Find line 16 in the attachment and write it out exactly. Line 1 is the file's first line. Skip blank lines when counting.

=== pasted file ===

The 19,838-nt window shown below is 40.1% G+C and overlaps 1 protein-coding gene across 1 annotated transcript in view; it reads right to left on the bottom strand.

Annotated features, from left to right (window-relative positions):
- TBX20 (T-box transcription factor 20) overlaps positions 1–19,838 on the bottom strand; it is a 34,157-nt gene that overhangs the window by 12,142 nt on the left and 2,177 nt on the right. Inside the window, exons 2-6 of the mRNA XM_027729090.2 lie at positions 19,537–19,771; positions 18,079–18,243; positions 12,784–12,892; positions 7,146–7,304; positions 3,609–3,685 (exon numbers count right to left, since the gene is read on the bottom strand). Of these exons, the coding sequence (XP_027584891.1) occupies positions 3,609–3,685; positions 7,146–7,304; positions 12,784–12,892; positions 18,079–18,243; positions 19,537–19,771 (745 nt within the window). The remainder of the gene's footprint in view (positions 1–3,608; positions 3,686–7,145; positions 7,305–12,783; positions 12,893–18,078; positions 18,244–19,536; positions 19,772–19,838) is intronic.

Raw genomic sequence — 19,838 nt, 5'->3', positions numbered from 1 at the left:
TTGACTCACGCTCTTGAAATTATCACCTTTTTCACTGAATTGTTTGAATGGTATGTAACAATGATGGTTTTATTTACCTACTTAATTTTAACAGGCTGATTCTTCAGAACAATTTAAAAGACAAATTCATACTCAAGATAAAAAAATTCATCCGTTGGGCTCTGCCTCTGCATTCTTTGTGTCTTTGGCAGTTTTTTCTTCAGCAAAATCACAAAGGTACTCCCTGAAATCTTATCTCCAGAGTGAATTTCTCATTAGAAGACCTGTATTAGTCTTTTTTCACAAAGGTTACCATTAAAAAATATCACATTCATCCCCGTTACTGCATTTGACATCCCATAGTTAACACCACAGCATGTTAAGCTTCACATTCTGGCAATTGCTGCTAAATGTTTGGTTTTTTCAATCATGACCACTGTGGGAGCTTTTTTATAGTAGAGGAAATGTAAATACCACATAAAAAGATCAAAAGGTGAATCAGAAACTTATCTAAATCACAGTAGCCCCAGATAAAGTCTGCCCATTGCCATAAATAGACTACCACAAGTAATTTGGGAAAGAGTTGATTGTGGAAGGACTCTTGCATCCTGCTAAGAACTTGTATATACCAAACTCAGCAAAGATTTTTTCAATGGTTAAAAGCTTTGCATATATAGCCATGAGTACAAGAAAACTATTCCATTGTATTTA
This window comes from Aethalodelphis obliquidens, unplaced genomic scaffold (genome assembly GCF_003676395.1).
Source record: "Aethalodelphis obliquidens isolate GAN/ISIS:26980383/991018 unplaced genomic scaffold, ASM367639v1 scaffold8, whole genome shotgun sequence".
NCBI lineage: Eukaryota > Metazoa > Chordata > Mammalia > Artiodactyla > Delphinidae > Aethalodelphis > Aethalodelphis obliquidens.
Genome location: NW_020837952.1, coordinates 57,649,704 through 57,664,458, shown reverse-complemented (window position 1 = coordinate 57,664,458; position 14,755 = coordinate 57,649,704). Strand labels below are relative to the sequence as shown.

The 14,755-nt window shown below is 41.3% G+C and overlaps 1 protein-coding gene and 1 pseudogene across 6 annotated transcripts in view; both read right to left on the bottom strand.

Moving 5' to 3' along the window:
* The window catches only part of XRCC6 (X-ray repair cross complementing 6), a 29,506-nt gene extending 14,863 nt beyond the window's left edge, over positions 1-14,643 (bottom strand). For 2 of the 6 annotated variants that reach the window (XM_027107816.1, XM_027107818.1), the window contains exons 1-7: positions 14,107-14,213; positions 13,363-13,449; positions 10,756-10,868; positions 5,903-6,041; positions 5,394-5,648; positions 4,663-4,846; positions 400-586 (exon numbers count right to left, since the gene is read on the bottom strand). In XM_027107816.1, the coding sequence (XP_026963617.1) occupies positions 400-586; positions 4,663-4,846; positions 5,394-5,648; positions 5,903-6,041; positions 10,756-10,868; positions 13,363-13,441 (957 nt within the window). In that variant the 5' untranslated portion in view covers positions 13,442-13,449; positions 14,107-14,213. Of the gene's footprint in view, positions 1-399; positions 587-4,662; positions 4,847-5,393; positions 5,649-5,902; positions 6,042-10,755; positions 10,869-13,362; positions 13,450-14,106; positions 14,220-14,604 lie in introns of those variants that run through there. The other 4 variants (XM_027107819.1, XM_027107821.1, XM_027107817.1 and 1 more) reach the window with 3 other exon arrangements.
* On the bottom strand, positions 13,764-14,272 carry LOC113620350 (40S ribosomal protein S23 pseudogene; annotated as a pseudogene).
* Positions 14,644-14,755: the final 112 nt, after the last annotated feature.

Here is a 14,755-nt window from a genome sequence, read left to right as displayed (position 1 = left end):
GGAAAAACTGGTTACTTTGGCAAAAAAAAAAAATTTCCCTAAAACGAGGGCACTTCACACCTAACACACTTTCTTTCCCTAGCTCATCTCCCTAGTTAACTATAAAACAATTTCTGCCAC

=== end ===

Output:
GGAAAAACTGGTTACTTTGGCAAAAAAAAAAAATTTCCCTAAAACGAGGGCACTTCACACCTAACACACTTTCTTTCCCTAGCTCATCTCCCTAGTTAACTATAAAACAATTTCTGCCAC